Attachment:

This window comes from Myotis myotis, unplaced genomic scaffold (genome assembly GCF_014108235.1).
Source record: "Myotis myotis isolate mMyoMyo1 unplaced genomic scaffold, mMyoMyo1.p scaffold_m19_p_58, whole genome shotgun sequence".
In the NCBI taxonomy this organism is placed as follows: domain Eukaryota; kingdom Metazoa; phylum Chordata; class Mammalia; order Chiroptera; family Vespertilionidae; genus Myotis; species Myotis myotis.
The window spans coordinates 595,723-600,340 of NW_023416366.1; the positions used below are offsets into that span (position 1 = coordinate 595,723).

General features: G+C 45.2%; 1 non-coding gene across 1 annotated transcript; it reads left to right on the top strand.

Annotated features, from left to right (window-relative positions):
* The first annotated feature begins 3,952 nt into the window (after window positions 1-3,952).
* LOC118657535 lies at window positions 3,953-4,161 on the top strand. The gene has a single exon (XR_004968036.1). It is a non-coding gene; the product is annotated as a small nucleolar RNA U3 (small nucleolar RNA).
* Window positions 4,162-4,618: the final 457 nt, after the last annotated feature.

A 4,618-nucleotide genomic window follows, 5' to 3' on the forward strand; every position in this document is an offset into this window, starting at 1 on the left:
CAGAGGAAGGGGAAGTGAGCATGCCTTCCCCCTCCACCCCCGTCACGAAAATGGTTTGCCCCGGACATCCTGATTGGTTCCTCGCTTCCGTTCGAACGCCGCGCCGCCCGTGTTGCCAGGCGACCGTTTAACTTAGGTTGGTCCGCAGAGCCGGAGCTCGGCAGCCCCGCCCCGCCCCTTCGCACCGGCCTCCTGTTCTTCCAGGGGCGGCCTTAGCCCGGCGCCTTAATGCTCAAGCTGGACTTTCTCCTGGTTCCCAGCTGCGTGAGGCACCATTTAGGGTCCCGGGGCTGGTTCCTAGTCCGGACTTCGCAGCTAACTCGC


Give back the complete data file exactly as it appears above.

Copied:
This window comes from Myotis myotis, unplaced genomic scaffold (genome assembly GCF_014108235.1).
Source record: "Myotis myotis isolate mMyoMyo1 unplaced genomic scaffold, mMyoMyo1.p scaffold_m19_p_58, whole genome shotgun sequence".
In the NCBI taxonomy this organism is placed as follows: domain Eukaryota; kingdom Metazoa; phylum Chordata; class Mammalia; order Chiroptera; family Vespertilionidae; genus Myotis; species Myotis myotis.
The window spans coordinates 595,723-600,340 of NW_023416366.1; the positions used below are offsets into that span (position 1 = coordinate 595,723).

General features: G+C 45.2%; 1 non-coding gene across 1 annotated transcript; it reads left to right on the top strand.

Annotated features, from left to right (window-relative positions):
* The first annotated feature begins 3,952 nt into the window (after window positions 1-3,952).
* LOC118657535 lies at window positions 3,953-4,161 on the top strand. The gene has a single exon (XR_004968036.1). It is a non-coding gene; the product is annotated as a small nucleolar RNA U3 (small nucleolar RNA).
* Window positions 4,162-4,618: the final 457 nt, after the last annotated feature.

A 4,618-nucleotide genomic window follows, 5' to 3' on the forward strand; every position in this document is an offset into this window, starting at 1 on the left:
CAGAGGAAGGGGAAGTGAGCATGCCTTCCCCCTCCACCCCCGTCACGAAAATGGTTTGCCCCGGACATCCTGATTGGTTCCTCGCTTCCGTTCGAACGCCGCGCCGCCCGTGTTGCCAGGCGACCGTTTAACTTAGGTTGGTCCGCAGAGCCGGAGCTCGGCAGCCCCGCCCCGCCCCTTCGCACCGGCCTCCTGTTCTTCCAGGGGCGGCCTTAGCCCGGCGCCTTAATGCTCAAGCTGGACTTTCTCCTGGTTCCCAGCTGCGTGAGGCACCATTTAGGGTCCCGGGGCTGGTTCCTAGTCCGGACTTCGCAGCTAACTCGC